At the end of a disturbing case involving red fever, a disease only found on Mars that makes its sufferers go violently insane, Denver Moon receives a message from her grandfather asking her to find him. But her grandfather’s been dead for twenty years.
I’m impressed by the amount of world-building the authors managed to squeeze into this novella. While not bogged down by exposition, you learn about the early settlers, the project to terraform Mars, the Church of Mars, the red tunnel, the red fever, and more. It makes the city feel lived in, old in some ways but still a risky venture in others.
Denver’s an interesting character with a past that’s hinted at in relationships and cases, and her transforming gun that’s had her grandfather’s memories uploaded into it. I liked that Nigel is shown as more than just a sexbot. While Navya comes into the story late, I thought she was a good addition to Denver’s skill set, and while they had to make up, it was nice seeing female friends.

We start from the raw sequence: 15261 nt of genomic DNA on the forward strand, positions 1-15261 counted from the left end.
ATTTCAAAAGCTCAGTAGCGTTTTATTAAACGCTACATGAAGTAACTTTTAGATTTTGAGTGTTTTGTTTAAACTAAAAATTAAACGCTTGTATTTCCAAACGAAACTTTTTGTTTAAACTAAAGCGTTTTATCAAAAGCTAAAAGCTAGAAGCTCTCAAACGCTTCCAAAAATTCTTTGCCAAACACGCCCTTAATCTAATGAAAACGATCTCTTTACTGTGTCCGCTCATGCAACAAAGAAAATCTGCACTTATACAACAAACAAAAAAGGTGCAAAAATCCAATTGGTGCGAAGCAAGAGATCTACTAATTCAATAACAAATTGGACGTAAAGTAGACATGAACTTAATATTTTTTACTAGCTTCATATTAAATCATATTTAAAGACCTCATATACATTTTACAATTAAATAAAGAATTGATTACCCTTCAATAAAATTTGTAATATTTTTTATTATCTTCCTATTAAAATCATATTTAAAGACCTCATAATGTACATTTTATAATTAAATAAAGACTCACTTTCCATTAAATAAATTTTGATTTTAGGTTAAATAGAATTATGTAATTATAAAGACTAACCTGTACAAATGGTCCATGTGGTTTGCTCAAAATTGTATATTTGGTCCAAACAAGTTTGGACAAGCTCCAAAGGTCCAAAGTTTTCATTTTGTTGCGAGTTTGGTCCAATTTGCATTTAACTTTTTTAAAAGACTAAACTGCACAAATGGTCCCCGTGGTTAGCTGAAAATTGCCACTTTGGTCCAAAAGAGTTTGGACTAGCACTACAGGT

There is a graphic novel prequel to this that you don’t have to read to understand this, though it does flesh out one bit of history that’s referenced in this novella. The story it is based on, “Metamorphosis”, is included at the back of the novella, so if you want, you can read it first. I have to admit I’m not sure how I feel about the ending of “Metamorphosis” as it references a marginalized community. Denver’s also quite racist (I’m not sure that’s the right word) towards the botsies. She doesn’t seem to have quite the same attitude towards them in the novella, so maybe she’s learned a few things between the stories.
After the short story, there is also a short preview of the next book in the series.
While I did figure out a few aspects of the mystery, I was completely blindsided by several others. The ending packed a punch.
Mars seems to be a hot topic in SF at the moment, and this one goes in a different direction, so it’s worth picking up.
Out June 5.